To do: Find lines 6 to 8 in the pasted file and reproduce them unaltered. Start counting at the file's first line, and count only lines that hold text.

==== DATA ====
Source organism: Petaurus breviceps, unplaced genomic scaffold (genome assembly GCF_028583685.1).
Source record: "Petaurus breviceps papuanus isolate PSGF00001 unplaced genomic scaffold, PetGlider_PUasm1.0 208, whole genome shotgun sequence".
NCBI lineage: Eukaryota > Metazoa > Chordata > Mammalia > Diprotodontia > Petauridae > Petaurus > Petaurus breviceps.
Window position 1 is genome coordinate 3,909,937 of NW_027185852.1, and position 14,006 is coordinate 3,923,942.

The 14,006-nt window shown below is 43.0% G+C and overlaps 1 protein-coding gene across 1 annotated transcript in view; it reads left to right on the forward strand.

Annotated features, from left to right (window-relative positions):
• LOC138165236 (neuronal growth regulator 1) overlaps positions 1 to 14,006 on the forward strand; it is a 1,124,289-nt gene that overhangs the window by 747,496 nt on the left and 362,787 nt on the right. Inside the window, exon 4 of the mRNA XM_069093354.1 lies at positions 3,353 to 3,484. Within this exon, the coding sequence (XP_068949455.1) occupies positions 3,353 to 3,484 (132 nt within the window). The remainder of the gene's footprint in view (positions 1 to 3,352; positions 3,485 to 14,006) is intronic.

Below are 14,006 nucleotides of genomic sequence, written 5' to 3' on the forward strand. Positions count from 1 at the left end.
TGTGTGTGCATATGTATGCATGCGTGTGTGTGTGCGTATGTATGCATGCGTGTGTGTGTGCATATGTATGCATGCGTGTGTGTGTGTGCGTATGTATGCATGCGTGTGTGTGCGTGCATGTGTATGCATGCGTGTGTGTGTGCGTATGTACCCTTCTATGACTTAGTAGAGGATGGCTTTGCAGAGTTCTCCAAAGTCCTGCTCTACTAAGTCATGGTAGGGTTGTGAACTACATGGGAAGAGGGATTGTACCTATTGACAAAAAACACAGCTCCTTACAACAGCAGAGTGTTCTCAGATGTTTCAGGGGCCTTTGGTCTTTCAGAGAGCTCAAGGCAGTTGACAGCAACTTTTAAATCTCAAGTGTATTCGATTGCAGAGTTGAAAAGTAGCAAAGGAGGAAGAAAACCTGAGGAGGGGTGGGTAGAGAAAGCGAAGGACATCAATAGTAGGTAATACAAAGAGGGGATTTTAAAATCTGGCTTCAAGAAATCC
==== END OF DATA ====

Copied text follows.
Annotated features, from left to right (window-relative positions):
• LOC138165236 (neuronal growth regulator 1) overlaps positions 1 to 14,006 on the forward strand; it is a 1,124,289-nt gene that overhangs the window by 747,496 nt on the left and 362,787 nt on the right. Inside the window, exon 4 of the mRNA XM_069093354.1 lies at positions 3,353 to 3,484. Within this exon, the coding sequence (XP_068949455.1) occupies positions 3,353 to 3,484 (132 nt within the window). The remainder of the gene's footprint in view (positions 1 to 3,352; positions 3,485 to 14,006) is intronic.

Below are 14,006 nucleotides of genomic sequence, written 5' to 3' on the forward strand. Positions count from 1 at the left end.